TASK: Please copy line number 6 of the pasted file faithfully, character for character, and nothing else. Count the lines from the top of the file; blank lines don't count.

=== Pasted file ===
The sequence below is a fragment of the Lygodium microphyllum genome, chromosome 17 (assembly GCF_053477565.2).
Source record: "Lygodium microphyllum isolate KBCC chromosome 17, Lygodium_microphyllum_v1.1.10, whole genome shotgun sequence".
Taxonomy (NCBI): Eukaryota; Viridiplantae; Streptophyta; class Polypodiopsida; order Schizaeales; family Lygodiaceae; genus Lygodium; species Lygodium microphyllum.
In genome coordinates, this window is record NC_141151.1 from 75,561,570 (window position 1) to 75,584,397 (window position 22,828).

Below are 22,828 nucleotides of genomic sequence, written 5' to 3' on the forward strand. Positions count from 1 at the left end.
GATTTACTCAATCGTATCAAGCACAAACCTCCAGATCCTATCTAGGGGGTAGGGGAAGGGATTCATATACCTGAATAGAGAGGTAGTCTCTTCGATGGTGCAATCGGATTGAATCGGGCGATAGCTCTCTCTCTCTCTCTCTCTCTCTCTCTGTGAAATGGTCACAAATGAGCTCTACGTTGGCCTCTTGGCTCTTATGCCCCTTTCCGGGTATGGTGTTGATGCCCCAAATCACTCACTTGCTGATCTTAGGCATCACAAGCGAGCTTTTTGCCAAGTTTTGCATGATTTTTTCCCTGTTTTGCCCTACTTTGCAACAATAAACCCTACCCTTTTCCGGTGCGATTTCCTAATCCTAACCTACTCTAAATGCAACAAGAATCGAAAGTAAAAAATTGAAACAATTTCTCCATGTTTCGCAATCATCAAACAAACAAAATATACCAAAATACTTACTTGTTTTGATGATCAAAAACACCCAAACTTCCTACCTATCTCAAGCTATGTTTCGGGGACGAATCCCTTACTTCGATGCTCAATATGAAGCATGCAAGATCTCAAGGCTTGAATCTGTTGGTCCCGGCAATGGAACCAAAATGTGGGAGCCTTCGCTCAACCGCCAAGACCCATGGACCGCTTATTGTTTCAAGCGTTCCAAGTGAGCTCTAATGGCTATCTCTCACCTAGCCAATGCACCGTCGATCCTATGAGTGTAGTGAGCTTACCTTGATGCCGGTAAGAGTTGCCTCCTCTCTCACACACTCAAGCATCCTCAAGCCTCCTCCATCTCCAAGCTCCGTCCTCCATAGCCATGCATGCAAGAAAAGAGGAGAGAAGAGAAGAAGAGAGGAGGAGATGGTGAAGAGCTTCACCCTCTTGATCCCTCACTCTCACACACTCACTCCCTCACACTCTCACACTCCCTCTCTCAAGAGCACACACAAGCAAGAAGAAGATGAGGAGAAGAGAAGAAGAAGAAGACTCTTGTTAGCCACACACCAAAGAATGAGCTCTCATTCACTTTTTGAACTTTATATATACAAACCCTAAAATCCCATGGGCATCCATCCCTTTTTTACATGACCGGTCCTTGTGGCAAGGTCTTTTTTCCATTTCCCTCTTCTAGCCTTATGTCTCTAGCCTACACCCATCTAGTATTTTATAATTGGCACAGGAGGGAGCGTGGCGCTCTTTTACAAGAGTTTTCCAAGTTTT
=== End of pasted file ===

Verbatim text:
GATTTACTCAATCGTATCAAGCACAAACCTCCAGATCCTATCTAGGGGGTAGGGGAAGGGATTCATATACCTGAATAGAGAGGTAGTCTCTTCGATGGTGCAATCGGATTGAATCGGGCGATAGCTCTCTCTCTCTCTCTCTCTCTCTCTCTGTGAAATGGTCACAAATGAGCTCTACGTTGGCCTCTTGGCTCTTATGCCCCTTTCCGGGTATGGTGTTGATGCCCCAAATCACTCACTTGCTGATCTTAGGCATCACAAGCGAGCTTTTTGCCAAGTTTTGCATGATTTTTTCCCTGTTTTGCCCTACTTTGCAACAATAAACCCTACCCTTTTCCGGTGCGATTTCCTAATCCTAACCTACTCTAAATGCAACAAGAATCGAAAGTAAAAAATTGAAACAATTTCTCCATGTTTCGCAATCATCAAACAAACAAAATATACCAAAATACTTACTTGTTTTGATGATCAAAAACACCCAAACTTCCTACCTATCTCAAGCTATGTTTCGGGGACGAATCCCTTACTTCGATGCTCAATATGAAGCATGCAAGATCTCAAGGCTTGAATCTGTTGGTCCCGGCAATGGAACCAAAATGTGGGAGCCTTCGCTCAACCGCCAAGACCCATGGACCGCTTATTGTTTCAAGCGTTCCAAGTGAGCTCTAATGGCTATCTCTCACCTAGCCAATGCACCGTCGATCCTATGAGTGTAGTGAGCTTACCTTGATGCCGGTAAGAGTTGCCTCCTCTCTCACACACTCAAGCATCCTCAAGCCTCCTCCATCTCCAAGCTCCGTCCTCCATAGCCATGCATGCAAGAAAAGAGGAGAGAAGAGAAGAAGAGAGGAGGAGATGGTGAAGAGCTTCACCCTCTTGATCCCTCACTCTCACACACTCACTCCCTCACACTCTCACACTCCCTCTCTCAAGAGCACACACAAGCAAGAAGAAGATGAGGAGAAGAGAAGAAGAAGAAGACTCTTGTTAGCCACACACCAAAGAATGAGCTCTCATTCACTTTTTGAACTTTATATATACAAACCCTAAAATCCCATGGGCATCCATCCCTTTTTTACATGACCGGTCCTTGTGGCAAGGTCTTTTTTCCATTTCCCTCTTCTAGCCTTATGTCTCTAGCCTACACCCATCTAGTATTTTATAATTGGCACAGGAGGGAGCGTGGCGCTCTTTTACAAGAGTTTTCCAAGTTTT